Scientific innovations predicted by films

the day the eart -stood still 1951-Image Credit | alamy-pmaktx

The Day the Earth Stood Still (1951)

Artificial intelligence

The Day the Earth Stood Still features a robot named Gort – the first true AI in film history. Though it does not speak, it is made clear that it is an artificial being capable of executing complex commands and adapting to real-world situations.

Dick Tracy (1990)

dick tracy film still-Image Credit | alamy

Smart watches

The 1990 film comedy, starring Warren Beatty, featured a two-way radio watch that the detective could use to communicate with police headquarters. While the film was decades ahead of its time – the first Apple smart watch was released in 2015 – Dick Tracey’s watch made its debut in the original comic in 1946.

Darkman (1990)

3D-printed human organs

still from dark man-Image Credit | alamy

Sam Raimi’s sci-fi crime melodrama Darkman is a film ahead of its time. The main character, Dr Peyton Westlake, discovers a way to produce synthetic skin, allowing him to reconstruct his face after severe facial burns. Just 30 years later, 3D printing of organs is a real possibility.

 


The limitations

Part of the key to understanding the capsule’s role is being aware of its limits. The key limitation is its inability to deliver therapy: if it does detect disease, a colonoscopy is still needed to obtain a biopsy or to remove a polyp. This suggests that the best solution is simply more colonoscopy services. But, as we live in a resource-constrained environment, the capsule may still claim a clear role. “It will perhaps become a useful way to reassure a cohort of patients that all is well, and we then focus the colonoscopy on those who most need it,” says Turvill.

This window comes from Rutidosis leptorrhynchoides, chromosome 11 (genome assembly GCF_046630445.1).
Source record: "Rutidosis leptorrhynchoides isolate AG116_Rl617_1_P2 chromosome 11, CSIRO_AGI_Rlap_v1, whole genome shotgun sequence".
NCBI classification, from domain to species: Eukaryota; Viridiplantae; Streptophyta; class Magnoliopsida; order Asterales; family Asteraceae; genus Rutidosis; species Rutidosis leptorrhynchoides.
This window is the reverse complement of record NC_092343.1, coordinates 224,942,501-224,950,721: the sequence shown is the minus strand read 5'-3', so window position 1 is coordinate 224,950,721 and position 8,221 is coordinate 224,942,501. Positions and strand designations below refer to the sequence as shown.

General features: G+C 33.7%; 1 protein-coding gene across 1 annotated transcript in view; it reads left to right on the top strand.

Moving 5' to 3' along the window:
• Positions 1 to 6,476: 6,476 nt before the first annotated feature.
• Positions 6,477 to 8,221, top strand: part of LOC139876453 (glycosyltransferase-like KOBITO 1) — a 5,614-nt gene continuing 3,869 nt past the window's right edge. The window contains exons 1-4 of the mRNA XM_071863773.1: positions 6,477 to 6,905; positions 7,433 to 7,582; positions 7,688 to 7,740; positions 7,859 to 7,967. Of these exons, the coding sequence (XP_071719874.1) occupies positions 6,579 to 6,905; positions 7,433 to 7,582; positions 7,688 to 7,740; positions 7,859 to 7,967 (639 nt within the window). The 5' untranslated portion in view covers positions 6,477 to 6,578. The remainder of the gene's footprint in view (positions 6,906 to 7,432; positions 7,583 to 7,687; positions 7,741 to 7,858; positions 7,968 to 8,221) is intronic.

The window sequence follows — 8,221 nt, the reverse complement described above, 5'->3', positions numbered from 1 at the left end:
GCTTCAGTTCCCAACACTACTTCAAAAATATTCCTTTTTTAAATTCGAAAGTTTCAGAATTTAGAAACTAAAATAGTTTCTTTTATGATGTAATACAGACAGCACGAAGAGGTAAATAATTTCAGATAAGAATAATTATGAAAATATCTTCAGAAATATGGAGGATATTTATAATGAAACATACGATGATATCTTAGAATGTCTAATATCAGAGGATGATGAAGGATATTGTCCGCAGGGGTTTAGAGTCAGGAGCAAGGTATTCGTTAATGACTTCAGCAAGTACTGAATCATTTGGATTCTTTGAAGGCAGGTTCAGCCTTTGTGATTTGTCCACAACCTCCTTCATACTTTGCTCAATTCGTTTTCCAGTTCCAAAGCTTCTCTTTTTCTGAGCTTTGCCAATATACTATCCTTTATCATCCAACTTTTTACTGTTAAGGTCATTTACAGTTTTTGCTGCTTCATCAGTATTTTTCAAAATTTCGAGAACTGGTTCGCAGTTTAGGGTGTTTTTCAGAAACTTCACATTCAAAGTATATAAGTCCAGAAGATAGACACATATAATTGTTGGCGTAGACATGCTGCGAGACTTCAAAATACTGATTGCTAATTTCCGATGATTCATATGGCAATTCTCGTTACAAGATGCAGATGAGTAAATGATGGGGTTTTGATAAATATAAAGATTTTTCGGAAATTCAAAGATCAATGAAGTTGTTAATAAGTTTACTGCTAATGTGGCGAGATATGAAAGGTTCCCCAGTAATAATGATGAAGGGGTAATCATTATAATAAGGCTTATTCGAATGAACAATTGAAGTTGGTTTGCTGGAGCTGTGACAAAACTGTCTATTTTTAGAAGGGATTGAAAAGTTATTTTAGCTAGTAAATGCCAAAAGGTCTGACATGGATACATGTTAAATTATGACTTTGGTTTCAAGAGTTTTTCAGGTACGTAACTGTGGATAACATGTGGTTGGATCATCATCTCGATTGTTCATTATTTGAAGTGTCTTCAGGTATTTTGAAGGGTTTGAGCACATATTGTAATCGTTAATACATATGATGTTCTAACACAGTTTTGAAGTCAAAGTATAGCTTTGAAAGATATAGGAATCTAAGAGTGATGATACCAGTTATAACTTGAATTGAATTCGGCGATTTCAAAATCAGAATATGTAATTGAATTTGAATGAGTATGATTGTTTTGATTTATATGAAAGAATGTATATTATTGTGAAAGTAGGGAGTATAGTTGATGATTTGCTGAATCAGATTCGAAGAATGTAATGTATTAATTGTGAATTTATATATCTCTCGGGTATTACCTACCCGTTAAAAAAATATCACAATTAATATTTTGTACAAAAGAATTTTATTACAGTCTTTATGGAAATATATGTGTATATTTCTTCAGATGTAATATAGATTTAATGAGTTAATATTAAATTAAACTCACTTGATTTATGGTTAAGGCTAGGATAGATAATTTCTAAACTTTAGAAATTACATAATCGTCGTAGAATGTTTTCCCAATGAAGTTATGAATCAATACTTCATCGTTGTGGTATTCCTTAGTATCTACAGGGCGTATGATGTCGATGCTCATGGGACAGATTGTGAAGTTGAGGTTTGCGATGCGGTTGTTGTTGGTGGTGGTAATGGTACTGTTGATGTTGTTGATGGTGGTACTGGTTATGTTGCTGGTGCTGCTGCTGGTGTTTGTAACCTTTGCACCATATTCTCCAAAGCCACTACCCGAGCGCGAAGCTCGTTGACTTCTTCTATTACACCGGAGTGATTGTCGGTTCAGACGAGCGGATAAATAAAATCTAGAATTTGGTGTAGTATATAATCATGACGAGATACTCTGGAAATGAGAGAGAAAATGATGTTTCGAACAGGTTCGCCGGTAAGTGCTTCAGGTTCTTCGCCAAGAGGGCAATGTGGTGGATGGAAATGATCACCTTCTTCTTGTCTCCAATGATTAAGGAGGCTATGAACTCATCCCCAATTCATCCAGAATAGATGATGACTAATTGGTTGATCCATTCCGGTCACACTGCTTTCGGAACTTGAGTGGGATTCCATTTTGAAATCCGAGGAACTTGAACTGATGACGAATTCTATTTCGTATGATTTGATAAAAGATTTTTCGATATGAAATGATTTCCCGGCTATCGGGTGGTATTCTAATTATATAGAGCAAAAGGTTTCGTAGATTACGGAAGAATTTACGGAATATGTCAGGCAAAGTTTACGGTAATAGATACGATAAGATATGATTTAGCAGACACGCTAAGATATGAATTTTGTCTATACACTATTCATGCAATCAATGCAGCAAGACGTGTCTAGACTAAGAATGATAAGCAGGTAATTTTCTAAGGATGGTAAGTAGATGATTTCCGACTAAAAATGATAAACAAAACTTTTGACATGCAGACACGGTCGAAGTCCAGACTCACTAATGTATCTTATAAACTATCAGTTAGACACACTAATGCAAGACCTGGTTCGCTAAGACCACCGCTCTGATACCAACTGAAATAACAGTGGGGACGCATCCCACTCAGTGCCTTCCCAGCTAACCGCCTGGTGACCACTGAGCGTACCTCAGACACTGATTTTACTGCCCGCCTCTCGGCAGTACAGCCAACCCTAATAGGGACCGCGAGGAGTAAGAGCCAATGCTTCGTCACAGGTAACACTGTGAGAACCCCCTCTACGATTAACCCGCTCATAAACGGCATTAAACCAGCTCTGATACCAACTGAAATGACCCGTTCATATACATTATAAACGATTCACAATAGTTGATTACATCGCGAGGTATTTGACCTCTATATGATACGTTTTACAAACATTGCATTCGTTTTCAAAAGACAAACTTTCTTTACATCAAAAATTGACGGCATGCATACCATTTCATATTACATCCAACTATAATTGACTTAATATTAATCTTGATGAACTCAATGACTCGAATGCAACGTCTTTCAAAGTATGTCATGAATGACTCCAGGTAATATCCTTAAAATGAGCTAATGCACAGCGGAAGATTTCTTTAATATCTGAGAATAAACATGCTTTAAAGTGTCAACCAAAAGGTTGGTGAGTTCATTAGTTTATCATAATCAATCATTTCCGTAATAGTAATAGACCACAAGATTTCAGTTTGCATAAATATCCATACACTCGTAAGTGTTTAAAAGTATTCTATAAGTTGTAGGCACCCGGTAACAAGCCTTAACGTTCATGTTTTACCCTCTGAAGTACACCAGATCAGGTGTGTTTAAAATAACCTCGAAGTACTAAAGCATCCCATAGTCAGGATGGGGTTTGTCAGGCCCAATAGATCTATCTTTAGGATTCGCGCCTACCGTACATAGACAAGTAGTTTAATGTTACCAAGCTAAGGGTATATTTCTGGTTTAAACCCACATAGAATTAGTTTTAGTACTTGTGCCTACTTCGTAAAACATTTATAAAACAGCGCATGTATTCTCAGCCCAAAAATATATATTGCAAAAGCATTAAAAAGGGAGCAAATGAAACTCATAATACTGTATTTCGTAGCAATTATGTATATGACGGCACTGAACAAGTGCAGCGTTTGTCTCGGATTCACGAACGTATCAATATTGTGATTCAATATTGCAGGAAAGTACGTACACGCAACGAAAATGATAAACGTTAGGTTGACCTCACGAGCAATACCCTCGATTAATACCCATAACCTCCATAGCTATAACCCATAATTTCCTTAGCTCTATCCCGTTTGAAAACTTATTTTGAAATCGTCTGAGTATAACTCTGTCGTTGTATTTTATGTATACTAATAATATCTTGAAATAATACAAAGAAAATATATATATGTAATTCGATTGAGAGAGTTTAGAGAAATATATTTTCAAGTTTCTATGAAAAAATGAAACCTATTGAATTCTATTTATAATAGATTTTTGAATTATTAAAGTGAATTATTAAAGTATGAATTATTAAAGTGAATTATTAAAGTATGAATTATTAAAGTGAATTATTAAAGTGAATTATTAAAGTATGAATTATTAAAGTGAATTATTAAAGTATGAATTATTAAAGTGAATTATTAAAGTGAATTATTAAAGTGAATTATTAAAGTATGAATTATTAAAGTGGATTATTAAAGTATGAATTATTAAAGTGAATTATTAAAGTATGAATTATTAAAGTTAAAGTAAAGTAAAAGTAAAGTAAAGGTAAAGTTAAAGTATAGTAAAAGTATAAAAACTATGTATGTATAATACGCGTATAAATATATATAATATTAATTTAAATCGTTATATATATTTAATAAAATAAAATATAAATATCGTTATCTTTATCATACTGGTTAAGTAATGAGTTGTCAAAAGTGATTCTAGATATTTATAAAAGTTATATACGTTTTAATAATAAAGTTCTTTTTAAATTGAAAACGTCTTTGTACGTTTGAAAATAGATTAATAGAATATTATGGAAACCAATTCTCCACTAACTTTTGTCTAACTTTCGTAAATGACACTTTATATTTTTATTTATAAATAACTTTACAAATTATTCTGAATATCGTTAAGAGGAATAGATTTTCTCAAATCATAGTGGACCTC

He also believes the non-invasive capsule intuitively feels a more sensible approach. “It’s not perfect,” he says, “but the NHS has become a world leader in this diagnostic, and if that stimulates enough research interest, perhaps we will get better kit in future.”

What’s potentially coming over the horizon is a variety of more advanced and capable devices. “There is a whole range of other capsules coming along,” says Turvill. “Drivable capsules that can interrogate lesions better, take a biopsy or deliver therapy. Devices that can sample volatile or organic compounds in the gut, or that can measure the temperature. Capsules that take X-rays and so effectively perform an internal CT scan of the bowel. There’s a burgeoning interest in this idea of capsules becoming measures of physiology and pathology in a wider sense.”

Image Credit | The Red Dress | Alamy